If you want a rechargable battery pack, LiPo batteries are a possibility and so are AAA or AA sized NiMH batteries. Sealed lead acid batteries (these are usually gel based, unlike automotive batteries) would also be an option, except they would probably be too heavy and bulky for what you have in mind.
However, the most important consideration for any battery pack will be the total voltage the pack supplies. Each battery (it doesn’t matter if they are rechargable or not) will be rated based on a nominal voltage, but the actual total voltage at any given time will vary based on charge level. The exact details will depend upon cell chemistry, but a fully charged cell could have an actual voltage 10% to 30% above the cell’s nominal voltaged and a mostly discharged battery will be well below the nominal voltage (50% less or more).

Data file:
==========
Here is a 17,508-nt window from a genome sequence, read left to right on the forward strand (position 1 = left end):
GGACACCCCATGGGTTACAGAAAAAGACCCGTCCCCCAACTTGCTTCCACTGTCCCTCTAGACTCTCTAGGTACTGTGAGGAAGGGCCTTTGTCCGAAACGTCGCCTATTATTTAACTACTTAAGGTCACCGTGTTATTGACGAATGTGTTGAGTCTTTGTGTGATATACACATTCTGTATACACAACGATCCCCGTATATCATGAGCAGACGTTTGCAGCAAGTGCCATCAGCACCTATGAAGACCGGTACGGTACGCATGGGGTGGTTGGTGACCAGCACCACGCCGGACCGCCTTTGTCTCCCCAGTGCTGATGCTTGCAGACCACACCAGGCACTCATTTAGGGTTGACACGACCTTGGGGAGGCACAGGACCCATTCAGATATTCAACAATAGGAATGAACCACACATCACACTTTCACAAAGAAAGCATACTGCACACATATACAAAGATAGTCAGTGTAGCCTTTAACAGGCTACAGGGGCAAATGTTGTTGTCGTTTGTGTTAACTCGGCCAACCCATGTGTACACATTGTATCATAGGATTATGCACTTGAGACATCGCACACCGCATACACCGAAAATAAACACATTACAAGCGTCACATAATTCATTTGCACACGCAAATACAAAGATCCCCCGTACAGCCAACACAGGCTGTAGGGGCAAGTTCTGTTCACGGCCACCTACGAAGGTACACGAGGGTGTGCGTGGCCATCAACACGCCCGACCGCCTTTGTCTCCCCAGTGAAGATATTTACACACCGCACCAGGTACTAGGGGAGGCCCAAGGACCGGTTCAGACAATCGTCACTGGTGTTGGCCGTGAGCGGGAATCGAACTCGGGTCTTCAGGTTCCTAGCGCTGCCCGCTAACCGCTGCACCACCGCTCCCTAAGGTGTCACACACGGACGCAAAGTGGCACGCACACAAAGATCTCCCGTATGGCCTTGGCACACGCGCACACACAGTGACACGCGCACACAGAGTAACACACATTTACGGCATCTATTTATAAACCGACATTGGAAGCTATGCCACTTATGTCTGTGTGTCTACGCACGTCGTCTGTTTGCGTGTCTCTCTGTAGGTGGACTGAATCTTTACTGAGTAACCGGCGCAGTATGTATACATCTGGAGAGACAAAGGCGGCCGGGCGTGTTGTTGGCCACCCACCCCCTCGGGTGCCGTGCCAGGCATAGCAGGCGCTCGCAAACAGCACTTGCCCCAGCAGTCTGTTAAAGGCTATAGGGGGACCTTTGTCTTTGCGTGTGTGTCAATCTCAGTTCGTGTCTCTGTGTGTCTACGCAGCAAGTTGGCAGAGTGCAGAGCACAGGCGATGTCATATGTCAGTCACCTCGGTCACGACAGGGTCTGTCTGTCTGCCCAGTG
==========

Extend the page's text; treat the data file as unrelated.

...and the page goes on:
Since the nominal voltage of a cell is centered on the range of charge levels where the voltage change is most linear and usually the smallest; it’s best determine the total number of cells primarily based on the nominal voltage as this will yield the longest working life for the battery pack. Yet it is also a good idea to ensure that fresh batteries don’t provide too much voltage to what you are trying to power. You don’t mention which Ardunio you plan to use, but if it’s one with an on-board regulator that will simplify things if the battery pack’s total nominal voltage is over ~7 VDC. If not, or you to bypass the regulator reduce the power used, then you have to make sure the battery pack’s maximum voltage isn’t potentially harmful to the microcontroller. For example, the ATmega328P used on the Uno the absolute maximium voltage you can power it at is 6 VDC. Finally, I’ve read that for the latest versions of the Uno it’s not recommended to bypass the voltage regulator unless you have a very stable 5 VDC source.